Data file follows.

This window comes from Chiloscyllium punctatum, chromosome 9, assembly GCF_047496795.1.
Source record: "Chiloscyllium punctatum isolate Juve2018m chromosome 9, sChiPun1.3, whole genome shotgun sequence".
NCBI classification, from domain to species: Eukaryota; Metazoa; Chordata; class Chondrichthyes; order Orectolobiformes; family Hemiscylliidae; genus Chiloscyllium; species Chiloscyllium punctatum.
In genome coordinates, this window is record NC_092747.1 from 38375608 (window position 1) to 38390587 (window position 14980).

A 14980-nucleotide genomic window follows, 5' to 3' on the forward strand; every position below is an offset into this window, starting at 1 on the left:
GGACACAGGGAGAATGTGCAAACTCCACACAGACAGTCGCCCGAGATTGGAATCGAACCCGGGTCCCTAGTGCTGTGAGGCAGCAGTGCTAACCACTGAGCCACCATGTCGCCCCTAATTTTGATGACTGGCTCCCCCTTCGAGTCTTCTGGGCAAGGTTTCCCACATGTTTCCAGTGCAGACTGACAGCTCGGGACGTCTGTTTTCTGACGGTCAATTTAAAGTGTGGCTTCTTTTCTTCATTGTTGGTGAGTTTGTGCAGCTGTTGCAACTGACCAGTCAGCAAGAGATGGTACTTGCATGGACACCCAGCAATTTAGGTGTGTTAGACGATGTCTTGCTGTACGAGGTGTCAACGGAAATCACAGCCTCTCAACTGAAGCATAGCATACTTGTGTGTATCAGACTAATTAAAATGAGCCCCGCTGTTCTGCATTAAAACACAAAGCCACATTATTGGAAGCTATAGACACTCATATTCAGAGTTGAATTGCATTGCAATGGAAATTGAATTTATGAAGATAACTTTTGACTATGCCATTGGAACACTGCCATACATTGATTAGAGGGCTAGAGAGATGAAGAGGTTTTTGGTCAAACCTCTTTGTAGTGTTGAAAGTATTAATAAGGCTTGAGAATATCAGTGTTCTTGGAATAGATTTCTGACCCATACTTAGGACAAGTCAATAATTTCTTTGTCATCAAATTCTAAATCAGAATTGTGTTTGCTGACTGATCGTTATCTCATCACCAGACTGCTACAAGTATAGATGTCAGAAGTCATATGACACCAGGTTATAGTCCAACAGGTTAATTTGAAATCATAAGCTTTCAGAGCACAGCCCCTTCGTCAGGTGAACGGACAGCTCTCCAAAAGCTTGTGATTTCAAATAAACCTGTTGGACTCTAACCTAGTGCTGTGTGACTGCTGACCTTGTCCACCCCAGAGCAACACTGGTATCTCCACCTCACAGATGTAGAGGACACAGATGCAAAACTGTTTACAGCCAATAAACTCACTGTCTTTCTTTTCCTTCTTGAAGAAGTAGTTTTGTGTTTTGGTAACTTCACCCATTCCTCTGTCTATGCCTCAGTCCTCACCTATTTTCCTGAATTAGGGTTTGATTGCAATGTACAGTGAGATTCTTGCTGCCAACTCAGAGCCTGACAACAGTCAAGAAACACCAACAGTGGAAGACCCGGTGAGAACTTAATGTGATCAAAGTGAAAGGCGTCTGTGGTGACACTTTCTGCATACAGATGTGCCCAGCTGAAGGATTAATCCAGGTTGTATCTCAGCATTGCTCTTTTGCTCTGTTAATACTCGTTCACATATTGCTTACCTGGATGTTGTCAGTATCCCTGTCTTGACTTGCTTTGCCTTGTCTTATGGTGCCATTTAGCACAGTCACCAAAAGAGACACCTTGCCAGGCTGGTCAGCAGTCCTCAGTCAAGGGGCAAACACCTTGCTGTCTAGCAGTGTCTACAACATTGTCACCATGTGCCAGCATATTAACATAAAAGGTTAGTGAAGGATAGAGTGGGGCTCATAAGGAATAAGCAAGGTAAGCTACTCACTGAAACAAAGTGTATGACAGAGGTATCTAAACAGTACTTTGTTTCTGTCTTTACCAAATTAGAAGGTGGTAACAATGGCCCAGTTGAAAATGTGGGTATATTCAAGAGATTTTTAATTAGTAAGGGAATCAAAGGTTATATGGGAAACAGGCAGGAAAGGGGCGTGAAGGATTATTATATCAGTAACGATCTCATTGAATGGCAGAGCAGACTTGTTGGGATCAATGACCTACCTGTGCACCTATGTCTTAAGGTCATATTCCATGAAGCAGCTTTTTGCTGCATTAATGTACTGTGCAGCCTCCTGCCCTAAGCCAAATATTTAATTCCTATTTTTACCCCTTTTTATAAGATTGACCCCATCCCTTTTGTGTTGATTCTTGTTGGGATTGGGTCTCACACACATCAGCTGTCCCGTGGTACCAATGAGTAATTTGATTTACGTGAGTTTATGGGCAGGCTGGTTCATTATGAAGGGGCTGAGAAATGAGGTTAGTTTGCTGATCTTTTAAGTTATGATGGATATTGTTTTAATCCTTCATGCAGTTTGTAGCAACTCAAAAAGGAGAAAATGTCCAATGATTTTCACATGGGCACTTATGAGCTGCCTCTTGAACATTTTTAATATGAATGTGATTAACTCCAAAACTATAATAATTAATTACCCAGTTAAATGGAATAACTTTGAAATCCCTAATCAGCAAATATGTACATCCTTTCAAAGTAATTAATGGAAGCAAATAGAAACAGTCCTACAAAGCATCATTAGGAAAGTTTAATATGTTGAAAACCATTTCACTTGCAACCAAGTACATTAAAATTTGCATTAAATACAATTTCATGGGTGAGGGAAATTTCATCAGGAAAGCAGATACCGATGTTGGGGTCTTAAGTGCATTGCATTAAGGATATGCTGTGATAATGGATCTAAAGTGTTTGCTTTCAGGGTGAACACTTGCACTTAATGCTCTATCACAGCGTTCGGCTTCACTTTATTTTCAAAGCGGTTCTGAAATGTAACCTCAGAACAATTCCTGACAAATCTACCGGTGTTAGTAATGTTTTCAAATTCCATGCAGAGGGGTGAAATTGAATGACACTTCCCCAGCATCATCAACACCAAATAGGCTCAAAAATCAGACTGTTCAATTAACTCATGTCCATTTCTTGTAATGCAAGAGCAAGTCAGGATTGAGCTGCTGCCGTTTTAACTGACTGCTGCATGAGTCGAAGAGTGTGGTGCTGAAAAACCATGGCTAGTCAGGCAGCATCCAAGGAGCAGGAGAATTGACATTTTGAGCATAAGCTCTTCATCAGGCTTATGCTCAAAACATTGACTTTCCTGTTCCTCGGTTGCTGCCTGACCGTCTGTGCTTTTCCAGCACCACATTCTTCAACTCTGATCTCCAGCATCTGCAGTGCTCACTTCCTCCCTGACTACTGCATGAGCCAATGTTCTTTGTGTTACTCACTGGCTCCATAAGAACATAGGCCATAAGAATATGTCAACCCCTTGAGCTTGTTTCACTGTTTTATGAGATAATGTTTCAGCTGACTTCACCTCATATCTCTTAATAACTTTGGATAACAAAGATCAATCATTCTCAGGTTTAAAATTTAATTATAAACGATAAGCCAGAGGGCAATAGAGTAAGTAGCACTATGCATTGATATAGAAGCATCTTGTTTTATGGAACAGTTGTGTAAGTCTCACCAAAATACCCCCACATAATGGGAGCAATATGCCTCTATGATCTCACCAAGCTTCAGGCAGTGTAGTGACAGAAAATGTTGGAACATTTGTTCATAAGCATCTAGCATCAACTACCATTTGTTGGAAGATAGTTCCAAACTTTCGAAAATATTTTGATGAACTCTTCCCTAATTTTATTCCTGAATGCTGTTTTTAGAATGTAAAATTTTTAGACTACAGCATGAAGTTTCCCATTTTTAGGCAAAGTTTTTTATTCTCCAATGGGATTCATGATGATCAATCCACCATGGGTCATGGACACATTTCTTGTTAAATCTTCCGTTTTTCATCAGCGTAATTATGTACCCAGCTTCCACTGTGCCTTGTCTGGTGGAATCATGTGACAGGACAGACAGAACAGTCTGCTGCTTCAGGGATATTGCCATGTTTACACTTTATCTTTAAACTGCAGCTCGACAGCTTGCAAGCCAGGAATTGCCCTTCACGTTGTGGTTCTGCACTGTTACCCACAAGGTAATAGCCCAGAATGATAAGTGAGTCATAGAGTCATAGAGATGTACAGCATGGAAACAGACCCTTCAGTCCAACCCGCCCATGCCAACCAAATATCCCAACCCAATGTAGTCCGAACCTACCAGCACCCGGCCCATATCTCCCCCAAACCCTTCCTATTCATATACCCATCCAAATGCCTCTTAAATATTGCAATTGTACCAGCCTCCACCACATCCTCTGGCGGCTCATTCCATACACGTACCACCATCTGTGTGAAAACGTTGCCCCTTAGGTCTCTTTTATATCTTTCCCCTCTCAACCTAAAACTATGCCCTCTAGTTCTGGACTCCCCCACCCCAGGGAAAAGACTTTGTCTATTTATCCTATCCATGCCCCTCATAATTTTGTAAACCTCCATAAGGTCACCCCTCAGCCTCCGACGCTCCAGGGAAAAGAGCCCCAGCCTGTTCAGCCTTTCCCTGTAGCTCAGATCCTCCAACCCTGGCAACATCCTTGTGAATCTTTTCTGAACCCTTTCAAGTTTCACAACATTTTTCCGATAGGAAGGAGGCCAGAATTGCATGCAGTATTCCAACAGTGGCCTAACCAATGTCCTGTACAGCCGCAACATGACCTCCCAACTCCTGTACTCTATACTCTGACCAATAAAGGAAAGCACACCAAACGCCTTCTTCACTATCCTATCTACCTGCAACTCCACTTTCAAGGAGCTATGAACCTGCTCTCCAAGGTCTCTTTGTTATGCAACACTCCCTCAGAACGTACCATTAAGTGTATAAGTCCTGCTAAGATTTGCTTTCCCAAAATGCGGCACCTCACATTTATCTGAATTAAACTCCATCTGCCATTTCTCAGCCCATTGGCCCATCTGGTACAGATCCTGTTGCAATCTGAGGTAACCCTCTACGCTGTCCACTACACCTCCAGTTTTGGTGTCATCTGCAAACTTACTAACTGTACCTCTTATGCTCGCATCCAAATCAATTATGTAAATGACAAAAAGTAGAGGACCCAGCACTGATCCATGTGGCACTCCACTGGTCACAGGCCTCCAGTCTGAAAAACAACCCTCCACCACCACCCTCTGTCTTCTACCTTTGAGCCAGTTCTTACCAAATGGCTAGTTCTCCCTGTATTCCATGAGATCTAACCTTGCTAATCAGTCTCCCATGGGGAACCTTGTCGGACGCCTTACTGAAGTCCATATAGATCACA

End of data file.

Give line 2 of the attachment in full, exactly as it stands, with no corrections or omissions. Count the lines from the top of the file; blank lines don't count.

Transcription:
Source record: "Chiloscyllium punctatum isolate Juve2018m chromosome 9, sChiPun1.3, whole genome shotgun sequence".